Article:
The armies look nice, but they're partially obscured by smoke, and the setting isn't established at all. Is the Realm of Death is supposed to be devoid and barren? Because the setup for the battlefield describes it as being studded with the ruins of ancient tombs.


 

The battle of the century between Archaon and Nagash, and it's happening... literally nowhere.


 

I understand that GW wants to promote their own line of plastic terrain kits, and that's fine, but at least show them in the background. Show some awesome conversions of what the design team has done with the terrain. Look at this spread from the 8th Edition book. The castle is both beautiful and kitbashed from multiple GW scenery kits. And more importantly, it sets the stage and establishes where the battle is occurring and what is at stake. Imagine all the frightened peasants huddled behind those walls. The only thing protecting them is few hundred Empire state troops and knights. That Chaos army is going to wreck that place!


 

In the General's Handbook, the closest we come to a uniquely converted and inspiring fortification is this Chaos Dreadhold with what looks like a quadruple-sized Realmgate modeled into it. Very cool. I wish we could see it better, or the models around it, for that matter.


 

There's a neat-looking mountain of skulls in the background of the table featured in the battle report.

 

 

And this is as close as we get to it:


 

The Ophidian Archway on that board also looks like it's converted with overgrown, glowing trees, but it's barely visible. Even the map for the campaign is a piece of custom-built scenery, modeled and painted on a realm of battle board. I would love to see that thing, but we only get this tiny, top-down shot of it.


 

I guess the days of beautifully modeled, inspiring boards at GW events and in their publications are over.

 

 

 

Now it's just Age of Sigmar ruins, manor houses, and plastic trees on realm of battle boards, all with the exact same built-in hills and skull-filled crevices.


That's the same reason I haven't been interested in looking through 40K books in ages– Because the photos are all the same: Models on Realm of Battle boards in front of Cities of Death ruins and Imperial fortifications. And that's regardless of the army– Orks? Cities of Death terrain. Eldar? They're hanging out in the Imperial Cities of Death ruins. It's boring and repetitive, and it always ends up creating a busy image that doesn't contrast with the models enough. And more specifically, I know I'm not going to see anything new.


But, all my ranting aside, the General's Handbook really is worth picking up. The new rules look like a lot of fun, and I hope sparks some interest to get people back into the hobby in my area.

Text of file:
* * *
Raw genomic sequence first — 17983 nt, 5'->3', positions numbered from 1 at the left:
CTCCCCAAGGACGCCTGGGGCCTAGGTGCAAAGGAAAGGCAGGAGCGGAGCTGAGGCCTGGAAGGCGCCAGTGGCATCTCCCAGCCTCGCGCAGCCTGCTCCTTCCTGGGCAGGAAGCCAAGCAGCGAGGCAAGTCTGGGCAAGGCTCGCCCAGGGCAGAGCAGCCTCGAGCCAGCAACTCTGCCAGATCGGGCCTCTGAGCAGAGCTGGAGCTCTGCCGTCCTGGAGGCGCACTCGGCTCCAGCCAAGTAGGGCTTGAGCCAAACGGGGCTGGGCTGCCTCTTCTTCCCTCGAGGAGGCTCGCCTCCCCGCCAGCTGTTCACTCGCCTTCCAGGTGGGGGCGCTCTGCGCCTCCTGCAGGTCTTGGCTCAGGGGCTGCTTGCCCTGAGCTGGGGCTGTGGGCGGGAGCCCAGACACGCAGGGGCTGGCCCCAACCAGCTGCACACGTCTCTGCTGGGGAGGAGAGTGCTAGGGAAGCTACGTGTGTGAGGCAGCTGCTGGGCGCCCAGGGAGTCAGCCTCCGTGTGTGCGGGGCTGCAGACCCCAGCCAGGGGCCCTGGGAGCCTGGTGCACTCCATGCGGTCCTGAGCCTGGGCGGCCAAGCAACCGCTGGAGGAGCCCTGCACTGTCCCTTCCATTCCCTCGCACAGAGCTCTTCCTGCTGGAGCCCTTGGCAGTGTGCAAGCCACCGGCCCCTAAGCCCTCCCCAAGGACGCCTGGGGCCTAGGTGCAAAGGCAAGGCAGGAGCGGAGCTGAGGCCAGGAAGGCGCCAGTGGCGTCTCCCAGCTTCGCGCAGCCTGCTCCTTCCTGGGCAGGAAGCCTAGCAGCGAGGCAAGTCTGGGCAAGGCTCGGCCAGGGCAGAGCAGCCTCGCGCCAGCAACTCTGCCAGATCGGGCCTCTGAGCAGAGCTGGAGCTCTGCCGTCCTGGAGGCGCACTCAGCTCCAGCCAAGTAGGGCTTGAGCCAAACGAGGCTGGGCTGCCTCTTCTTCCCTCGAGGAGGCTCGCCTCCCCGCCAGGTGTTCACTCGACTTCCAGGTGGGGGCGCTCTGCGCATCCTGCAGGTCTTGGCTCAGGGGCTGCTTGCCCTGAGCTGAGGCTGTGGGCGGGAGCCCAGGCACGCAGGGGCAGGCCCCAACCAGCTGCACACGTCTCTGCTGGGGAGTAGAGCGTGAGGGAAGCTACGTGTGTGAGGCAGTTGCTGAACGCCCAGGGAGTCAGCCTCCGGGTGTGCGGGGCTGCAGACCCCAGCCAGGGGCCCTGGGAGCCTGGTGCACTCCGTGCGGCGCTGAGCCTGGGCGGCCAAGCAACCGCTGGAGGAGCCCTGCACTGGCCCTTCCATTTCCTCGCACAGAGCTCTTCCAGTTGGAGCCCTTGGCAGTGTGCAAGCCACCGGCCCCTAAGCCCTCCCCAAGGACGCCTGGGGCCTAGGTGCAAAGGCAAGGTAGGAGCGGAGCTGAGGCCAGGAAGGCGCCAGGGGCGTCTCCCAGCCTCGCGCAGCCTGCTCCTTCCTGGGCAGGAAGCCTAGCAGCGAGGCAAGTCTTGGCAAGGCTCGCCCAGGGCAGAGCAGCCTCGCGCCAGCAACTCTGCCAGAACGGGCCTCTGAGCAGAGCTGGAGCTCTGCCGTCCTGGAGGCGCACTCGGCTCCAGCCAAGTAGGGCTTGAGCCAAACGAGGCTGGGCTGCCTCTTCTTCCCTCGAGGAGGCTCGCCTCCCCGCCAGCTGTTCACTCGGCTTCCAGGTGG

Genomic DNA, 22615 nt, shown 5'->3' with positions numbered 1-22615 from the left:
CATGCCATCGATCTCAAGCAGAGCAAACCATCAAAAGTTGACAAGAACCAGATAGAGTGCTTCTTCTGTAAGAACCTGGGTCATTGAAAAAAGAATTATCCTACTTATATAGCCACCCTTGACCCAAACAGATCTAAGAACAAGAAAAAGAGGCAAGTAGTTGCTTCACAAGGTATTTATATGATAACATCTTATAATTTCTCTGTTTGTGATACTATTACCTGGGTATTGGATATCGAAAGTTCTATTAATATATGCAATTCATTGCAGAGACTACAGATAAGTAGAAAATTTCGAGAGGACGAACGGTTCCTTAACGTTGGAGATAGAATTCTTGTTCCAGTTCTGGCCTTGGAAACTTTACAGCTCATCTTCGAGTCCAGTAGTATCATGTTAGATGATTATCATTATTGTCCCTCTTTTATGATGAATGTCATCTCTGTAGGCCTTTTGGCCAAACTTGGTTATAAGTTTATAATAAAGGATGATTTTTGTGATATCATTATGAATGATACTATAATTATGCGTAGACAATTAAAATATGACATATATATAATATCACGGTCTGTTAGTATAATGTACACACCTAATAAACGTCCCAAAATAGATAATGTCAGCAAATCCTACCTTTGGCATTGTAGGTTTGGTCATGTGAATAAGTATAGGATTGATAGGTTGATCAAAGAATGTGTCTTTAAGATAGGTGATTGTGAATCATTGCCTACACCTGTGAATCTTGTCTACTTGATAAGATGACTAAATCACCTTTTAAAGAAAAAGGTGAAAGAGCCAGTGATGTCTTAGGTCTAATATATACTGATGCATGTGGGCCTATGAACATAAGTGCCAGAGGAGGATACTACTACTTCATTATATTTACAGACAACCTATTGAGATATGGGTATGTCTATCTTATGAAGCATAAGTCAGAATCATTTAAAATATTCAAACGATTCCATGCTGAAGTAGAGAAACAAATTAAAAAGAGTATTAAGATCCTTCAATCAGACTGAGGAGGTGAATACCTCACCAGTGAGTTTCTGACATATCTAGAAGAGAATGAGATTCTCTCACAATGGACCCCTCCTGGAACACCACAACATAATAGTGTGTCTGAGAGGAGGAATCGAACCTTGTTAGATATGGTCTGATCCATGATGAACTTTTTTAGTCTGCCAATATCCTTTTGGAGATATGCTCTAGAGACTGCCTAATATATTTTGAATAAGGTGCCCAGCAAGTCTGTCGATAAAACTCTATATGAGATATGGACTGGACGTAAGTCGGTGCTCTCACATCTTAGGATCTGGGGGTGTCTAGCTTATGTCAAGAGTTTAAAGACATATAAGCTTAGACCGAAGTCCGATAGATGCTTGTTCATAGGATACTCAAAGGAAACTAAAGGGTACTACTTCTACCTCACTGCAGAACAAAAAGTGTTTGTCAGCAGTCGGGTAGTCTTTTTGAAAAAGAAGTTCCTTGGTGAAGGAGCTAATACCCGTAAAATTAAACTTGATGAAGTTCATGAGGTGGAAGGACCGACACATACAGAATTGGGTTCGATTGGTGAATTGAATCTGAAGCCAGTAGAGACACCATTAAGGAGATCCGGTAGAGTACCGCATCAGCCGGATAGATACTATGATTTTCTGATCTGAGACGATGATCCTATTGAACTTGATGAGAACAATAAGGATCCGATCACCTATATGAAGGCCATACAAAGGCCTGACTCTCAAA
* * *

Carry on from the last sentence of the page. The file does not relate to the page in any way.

'Til next time!

7 comments:

  1. Thanks for this review-the best I have seen on any product in a long time. I will be buying the book! Games Workshop really hit the spot for me when they released AoS and I hope they do this with 40K-simple rules that can be expanded upon rather than buying expensive rules and codex volumes. I really enjoyed your review and agree completely with what you said about terrain-it makes or breaks a game.

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  2. Good review - as you say for the price it can't be beat. From a game play point of view as you say it is a tool box approach and players will have to do a bit of work to make it work for them. In terms of terrain I confess that it is the models that inspire me, so nice to read someone coming from the other side. Also interesting when you think about some of the real quality tables GW have available in their Warhammer World gaming area.

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  3. It'd be really cool to see you work on some age of sigmar stuff man, I know the rules aren't perfect but they are seriously fun!

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  4. You're spot on about the terrain and I hadn't picked that up! the older pictures really were inspiring and it highlights what's missing from the book. Like you, I picked the book up and really like it.

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  5. Thanks for the comments, guys! I appreciate the feedback!

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  6. Really great review! Agreed that the terrain has been lacking. I really enjoy AoS and the handbook as made it even better but all of my games are played on boards inspired by the last few editions of warhammer. I just need that old world empire setting feel.

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  7. Welcome to the GW of if we can't sell it to you we won't bother, I'm not a AoS player nor was I a WHFB player but enjoyed you article just the same.